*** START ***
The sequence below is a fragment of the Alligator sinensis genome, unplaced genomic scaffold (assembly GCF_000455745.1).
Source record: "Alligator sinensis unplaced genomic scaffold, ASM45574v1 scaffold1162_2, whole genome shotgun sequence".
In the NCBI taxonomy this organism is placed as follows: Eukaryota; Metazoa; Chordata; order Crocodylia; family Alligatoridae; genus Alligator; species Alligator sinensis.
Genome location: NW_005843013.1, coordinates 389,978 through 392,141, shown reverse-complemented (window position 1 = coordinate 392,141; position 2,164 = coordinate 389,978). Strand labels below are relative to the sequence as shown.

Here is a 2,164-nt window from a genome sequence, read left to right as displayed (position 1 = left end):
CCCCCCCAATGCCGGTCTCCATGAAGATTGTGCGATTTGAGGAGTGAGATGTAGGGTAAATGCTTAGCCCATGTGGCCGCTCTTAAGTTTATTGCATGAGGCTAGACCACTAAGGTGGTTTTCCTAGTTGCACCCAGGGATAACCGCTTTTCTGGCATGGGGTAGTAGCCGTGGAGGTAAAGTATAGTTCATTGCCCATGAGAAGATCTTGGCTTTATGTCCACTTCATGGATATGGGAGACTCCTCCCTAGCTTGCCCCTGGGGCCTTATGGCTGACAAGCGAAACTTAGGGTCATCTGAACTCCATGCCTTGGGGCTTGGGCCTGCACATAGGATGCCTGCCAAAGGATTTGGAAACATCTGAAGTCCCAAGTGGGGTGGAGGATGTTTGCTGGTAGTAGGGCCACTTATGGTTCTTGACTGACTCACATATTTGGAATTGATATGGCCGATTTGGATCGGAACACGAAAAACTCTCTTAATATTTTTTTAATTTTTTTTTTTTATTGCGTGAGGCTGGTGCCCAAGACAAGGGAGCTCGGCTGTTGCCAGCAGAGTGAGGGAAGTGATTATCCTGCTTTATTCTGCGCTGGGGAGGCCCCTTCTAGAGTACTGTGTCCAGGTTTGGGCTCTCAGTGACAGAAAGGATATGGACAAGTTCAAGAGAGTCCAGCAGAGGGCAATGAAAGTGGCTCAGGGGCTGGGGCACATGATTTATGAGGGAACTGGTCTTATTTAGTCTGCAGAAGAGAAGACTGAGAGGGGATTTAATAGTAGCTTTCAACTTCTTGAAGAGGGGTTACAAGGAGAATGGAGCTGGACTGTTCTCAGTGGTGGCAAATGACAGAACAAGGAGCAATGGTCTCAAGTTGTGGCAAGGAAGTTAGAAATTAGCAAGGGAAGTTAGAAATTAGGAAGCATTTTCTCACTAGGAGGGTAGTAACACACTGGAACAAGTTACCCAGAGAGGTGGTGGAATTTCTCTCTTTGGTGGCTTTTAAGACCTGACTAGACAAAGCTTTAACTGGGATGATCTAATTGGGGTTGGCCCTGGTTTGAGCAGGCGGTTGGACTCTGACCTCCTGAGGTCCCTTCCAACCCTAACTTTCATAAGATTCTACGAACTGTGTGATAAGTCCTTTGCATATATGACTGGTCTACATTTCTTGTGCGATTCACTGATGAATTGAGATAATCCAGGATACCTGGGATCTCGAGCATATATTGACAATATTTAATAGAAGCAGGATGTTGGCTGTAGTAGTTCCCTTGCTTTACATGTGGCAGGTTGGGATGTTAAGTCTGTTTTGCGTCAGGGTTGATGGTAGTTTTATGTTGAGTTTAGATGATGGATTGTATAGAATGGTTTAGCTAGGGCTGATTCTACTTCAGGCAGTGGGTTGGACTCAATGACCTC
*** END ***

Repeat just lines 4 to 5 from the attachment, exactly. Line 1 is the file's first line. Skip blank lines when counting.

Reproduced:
Genome location: NW_005843013.1, coordinates 389,978 through 392,141, shown reverse-complemented (window position 1 = coordinate 392,141; position 2,164 = coordinate 389,978). Strand labels below are relative to the sequence as shown.

Here is a 2,164-nt window from a genome sequence, read left to right as displayed (position 1 = left end):